The God of Small Things
Research papers on Arundhati Roy’s first novel, The God of Small Things, illustrates the sense of India itself (or at least an impression of India that has been garnered from one who has never been there): sweeping, chaotic, complex, mundane, brilliant and confusing. The God of Small Things is all of these and more, a challenging novel that seems to tell a million tales in trying to tell one.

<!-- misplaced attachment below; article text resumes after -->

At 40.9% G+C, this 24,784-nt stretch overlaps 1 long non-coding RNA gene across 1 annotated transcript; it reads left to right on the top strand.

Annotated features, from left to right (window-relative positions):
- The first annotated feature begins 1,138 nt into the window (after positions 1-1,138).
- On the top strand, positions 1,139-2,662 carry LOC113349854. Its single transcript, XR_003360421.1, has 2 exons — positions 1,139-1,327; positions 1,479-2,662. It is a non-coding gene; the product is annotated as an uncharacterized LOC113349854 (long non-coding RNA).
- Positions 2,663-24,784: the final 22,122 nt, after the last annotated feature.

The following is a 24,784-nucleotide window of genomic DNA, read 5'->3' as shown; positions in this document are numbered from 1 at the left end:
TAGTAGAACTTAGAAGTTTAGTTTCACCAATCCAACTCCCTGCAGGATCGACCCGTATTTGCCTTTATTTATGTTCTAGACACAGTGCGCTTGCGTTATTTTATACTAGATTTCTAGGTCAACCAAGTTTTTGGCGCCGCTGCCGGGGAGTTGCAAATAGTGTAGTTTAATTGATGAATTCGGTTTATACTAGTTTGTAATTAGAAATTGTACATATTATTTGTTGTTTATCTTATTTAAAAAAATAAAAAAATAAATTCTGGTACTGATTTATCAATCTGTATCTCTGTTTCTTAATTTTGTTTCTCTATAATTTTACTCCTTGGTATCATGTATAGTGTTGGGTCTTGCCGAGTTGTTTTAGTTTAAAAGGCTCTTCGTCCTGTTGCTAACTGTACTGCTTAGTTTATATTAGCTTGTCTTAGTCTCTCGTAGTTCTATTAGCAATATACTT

Much like Faulkner’s The Sound and the Fury or As I Lay Dying, The God of Small Things is often told from different perspectives. And like Faulkner, this technique is challenging. It is often difficult to tell what is going on where and with whom, as Roy’s novel jumps from past to present and from scene to scene. This attention to detail threatens to bog the novel down in a series of literary exercises, forcing the reader to plow through many parts of the work in order to see all the threads come together in the end. Any examination of a story as richly textured as the one presented in The God of Small Things must first proceed with at least a cursory examination of the superficial workings of the story. One must understand the logistical details of who, what, when, and where before why can even begin to be addressed. The plot in Small Things is as circuitous and twisting as the Meenachal river so central to the story. Roy manipulates plot structure in order to focus attention away from the logistics of the story.